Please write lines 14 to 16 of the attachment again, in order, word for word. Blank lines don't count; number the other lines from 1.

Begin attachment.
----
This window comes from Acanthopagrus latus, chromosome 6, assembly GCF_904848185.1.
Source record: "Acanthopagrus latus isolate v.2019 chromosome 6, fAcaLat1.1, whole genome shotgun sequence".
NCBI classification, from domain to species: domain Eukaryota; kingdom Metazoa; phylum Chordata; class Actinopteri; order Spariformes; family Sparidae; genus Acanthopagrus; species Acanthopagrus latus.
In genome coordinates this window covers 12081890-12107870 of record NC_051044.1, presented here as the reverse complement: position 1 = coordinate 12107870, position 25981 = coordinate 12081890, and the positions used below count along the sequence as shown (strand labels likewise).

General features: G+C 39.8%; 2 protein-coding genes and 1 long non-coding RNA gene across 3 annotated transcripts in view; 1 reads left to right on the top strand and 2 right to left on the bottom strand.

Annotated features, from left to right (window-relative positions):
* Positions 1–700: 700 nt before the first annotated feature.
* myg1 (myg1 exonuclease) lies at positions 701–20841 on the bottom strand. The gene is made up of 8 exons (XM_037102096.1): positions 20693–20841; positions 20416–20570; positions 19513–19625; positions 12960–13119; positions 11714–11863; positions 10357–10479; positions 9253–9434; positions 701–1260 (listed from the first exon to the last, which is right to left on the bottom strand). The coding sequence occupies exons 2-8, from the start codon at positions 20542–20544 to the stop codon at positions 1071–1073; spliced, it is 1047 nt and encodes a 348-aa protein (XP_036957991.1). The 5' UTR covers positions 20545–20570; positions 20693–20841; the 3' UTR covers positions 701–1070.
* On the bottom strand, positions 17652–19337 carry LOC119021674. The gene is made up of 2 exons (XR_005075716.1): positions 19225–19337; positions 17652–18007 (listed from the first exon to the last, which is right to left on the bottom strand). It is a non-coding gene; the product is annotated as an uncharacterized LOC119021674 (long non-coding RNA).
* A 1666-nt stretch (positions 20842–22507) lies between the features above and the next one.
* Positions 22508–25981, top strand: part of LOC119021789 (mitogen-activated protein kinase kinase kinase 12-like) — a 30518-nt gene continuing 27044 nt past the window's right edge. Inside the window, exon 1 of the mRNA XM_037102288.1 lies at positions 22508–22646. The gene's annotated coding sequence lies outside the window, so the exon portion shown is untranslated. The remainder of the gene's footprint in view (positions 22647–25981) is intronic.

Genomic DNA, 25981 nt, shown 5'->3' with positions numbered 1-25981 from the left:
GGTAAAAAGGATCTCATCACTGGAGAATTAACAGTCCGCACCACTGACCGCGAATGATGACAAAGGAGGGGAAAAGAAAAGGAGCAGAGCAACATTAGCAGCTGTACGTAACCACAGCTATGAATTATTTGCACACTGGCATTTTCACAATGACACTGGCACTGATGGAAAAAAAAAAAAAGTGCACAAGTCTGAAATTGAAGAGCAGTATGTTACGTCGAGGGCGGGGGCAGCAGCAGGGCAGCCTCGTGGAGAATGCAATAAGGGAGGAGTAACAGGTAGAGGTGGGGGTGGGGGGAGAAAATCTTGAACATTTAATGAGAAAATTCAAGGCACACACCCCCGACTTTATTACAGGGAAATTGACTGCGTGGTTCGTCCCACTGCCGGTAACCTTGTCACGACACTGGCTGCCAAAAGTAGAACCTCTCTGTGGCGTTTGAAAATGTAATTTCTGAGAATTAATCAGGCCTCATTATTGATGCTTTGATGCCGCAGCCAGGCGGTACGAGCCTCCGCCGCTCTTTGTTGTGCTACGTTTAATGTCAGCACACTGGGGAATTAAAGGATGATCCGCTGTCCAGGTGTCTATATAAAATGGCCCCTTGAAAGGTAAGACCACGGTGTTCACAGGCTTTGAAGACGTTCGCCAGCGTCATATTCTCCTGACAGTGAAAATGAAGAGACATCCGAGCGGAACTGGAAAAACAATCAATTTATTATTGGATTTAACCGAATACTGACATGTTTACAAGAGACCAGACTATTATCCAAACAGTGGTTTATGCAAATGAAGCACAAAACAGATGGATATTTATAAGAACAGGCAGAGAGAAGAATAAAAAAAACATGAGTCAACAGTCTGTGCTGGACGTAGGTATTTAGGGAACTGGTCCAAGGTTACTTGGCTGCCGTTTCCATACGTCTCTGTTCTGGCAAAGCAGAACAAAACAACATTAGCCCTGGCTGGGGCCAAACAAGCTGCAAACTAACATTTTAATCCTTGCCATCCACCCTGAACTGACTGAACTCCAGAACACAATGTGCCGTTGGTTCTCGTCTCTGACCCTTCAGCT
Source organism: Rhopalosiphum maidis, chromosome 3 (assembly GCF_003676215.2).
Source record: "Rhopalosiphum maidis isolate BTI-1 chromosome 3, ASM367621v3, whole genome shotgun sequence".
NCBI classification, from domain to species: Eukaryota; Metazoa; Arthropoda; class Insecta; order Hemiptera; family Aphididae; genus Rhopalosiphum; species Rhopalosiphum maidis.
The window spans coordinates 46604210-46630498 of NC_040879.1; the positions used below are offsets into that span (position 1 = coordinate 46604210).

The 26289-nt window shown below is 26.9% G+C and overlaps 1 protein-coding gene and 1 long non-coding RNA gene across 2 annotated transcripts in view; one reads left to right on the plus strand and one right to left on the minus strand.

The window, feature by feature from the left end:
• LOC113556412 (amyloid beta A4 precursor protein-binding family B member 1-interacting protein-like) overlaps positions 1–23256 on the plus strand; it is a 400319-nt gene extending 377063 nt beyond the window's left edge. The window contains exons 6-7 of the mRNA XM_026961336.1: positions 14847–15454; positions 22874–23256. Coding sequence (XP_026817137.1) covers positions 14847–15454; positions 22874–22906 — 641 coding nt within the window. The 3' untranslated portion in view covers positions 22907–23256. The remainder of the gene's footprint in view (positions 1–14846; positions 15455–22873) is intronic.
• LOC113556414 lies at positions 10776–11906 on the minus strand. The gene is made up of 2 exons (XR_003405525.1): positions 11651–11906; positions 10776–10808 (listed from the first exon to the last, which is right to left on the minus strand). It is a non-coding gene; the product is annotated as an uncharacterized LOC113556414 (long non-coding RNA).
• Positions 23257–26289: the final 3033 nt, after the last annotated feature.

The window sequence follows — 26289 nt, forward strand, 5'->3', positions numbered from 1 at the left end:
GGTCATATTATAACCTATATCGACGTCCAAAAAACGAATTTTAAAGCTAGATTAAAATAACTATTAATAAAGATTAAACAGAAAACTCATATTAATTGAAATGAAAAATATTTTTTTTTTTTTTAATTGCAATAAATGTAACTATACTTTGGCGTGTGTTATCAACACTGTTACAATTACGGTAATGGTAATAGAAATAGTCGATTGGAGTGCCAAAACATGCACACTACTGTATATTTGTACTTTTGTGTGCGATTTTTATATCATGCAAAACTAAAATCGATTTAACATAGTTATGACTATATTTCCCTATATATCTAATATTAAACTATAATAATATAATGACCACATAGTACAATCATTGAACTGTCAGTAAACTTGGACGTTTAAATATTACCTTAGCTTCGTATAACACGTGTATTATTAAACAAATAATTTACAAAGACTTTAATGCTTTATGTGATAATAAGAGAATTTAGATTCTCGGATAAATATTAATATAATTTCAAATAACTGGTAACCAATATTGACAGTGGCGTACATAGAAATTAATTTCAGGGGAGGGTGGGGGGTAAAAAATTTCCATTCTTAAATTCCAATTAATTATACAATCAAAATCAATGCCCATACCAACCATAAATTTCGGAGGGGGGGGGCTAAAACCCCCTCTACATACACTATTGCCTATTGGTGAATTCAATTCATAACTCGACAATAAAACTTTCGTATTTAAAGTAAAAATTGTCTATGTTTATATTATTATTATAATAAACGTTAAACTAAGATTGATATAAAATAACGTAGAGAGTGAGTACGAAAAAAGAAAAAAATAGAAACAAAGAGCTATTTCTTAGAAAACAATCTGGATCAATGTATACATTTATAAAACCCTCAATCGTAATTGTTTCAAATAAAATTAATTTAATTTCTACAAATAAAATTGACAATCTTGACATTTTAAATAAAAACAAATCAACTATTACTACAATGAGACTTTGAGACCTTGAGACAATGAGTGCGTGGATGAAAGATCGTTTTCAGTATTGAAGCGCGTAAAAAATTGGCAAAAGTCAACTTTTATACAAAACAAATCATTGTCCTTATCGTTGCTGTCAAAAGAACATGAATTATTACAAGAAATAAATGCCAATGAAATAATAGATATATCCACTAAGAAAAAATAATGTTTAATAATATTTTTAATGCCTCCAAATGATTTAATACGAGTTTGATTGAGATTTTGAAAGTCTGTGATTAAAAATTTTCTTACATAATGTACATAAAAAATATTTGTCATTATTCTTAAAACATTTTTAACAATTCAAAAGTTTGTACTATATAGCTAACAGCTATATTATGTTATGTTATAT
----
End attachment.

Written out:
Source organism: Rhopalosiphum maidis, chromosome 3 (assembly GCF_003676215.2).
Source record: "Rhopalosiphum maidis isolate BTI-1 chromosome 3, ASM367621v3, whole genome shotgun sequence".
NCBI classification, from domain to species: Eukaryota; Metazoa; Arthropoda; class Insecta; order Hemiptera; family Aphididae; genus Rhopalosiphum; species Rhopalosiphum maidis.